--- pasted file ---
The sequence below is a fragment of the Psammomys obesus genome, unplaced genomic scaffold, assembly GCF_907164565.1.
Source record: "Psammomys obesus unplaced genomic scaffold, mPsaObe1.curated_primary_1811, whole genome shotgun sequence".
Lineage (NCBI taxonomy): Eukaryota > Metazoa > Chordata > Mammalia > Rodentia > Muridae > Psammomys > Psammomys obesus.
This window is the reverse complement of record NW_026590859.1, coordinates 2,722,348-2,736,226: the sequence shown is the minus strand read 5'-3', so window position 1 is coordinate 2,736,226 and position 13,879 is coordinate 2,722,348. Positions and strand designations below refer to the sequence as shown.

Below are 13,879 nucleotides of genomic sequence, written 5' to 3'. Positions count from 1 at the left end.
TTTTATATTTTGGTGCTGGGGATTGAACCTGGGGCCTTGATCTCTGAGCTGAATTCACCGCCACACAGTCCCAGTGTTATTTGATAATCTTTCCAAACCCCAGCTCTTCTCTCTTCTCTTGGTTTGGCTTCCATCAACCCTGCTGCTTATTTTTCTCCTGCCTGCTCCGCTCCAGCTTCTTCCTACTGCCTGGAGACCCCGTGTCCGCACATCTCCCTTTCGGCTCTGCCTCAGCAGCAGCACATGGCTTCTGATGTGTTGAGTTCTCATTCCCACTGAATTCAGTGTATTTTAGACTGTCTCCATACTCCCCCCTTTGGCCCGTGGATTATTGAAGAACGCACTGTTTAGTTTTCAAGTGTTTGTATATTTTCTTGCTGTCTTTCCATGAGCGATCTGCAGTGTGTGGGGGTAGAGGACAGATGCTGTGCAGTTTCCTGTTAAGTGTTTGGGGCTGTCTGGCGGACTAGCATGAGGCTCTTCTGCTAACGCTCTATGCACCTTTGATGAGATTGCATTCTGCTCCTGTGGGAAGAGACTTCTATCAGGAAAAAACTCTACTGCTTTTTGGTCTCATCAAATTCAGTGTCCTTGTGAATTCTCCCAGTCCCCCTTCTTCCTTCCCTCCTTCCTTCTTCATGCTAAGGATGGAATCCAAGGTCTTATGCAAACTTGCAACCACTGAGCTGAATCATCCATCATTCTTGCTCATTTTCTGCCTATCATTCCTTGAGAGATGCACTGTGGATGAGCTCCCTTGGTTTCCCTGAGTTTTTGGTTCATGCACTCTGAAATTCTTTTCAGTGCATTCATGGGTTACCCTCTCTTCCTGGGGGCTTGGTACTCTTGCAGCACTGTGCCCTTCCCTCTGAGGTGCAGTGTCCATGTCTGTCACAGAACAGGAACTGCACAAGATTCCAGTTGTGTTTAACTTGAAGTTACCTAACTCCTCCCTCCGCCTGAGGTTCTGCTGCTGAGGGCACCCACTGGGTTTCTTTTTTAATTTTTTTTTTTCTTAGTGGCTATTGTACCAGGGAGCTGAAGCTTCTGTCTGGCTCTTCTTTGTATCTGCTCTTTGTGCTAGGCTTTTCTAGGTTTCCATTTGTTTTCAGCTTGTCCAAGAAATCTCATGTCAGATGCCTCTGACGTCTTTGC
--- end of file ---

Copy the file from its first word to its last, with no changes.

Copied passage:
The sequence below is a fragment of the Psammomys obesus genome, unplaced genomic scaffold, assembly GCF_907164565.1.
Source record: "Psammomys obesus unplaced genomic scaffold, mPsaObe1.curated_primary_1811, whole genome shotgun sequence".
Lineage (NCBI taxonomy): Eukaryota > Metazoa > Chordata > Mammalia > Rodentia > Muridae > Psammomys > Psammomys obesus.
This window is the reverse complement of record NW_026590859.1, coordinates 2,722,348-2,736,226: the sequence shown is the minus strand read 5'-3', so window position 1 is coordinate 2,736,226 and position 13,879 is coordinate 2,722,348. Positions and strand designations below refer to the sequence as shown.

Below are 13,879 nucleotides of genomic sequence, written 5' to 3'. Positions count from 1 at the left end.
TTTTATATTTTGGTGCTGGGGATTGAACCTGGGGCCTTGATCTCTGAGCTGAATTCACCGCCACACAGTCCCAGTGTTATTTGATAATCTTTCCAAACCCCAGCTCTTCTCTCTTCTCTTGGTTTGGCTTCCATCAACCCTGCTGCTTATTTTTCTCCTGCCTGCTCCGCTCCAGCTTCTTCCTACTGCCTGGAGACCCCGTGTCCGCACATCTCCCTTTCGGCTCTGCCTCAGCAGCAGCACATGGCTTCTGATGTGTTGAGTTCTCATTCCCACTGAATTCAGTGTATTTTAGACTGTCTCCATACTCCCCCCTTTGGCCCGTGGATTATTGAAGAACGCACTGTTTAGTTTTCAAGTGTTTGTATATTTTCTTGCTGTCTTTCCATGAGCGATCTGCAGTGTGTGGGGGTAGAGGACAGATGCTGTGCAGTTTCCTGTTAAGTGTTTGGGGCTGTCTGGCGGACTAGCATGAGGCTCTTCTGCTAACGCTCTATGCACCTTTGATGAGATTGCATTCTGCTCCTGTGGGAAGAGACTTCTATCAGGAAAAAACTCTACTGCTTTTTGGTCTCATCAAATTCAGTGTCCTTGTGAATTCTCCCAGTCCCCCTTCTTCCTTCCCTCCTTCCTTCTTCATGCTAAGGATGGAATCCAAGGTCTTATGCAAACTTGCAACCACTGAGCTGAATCATCCATCATTCTTGCTCATTTTCTGCCTATCATTCCTTGAGAGATGCACTGTGGATGAGCTCCCTTGGTTTCCCTGAGTTTTTGGTTCATGCACTCTGAAATTCTTTTCAGTGCATTCATGGGTTACCCTCTCTTCCTGGGGGCTTGGTACTCTTGCAGCACTGTGCCCTTCCCTCTGAGGTGCAGTGTCCATGTCTGTCACAGAACAGGAACTGCACAAGATTCCAGTTGTGTTTAACTTGAAGTTACCTAACTCCTCCCTCCGCCTGAGGTTCTGCTGCTGAGGGCACCCACTGGGTTTCTTTTTTAATTTTTTTTTTTCTTAGTGGCTATTGTACCAGGGAGCTGAAGCTTCTGTCTGGCTCTTCTTTGTATCTGCTCTTTGTGCTAGGCTTTTCTAGGTTTCCATTTGTTTTCAGCTTGTCCAAGAAATCTCATGTCAGATGCCTCTGACGTCTTTGC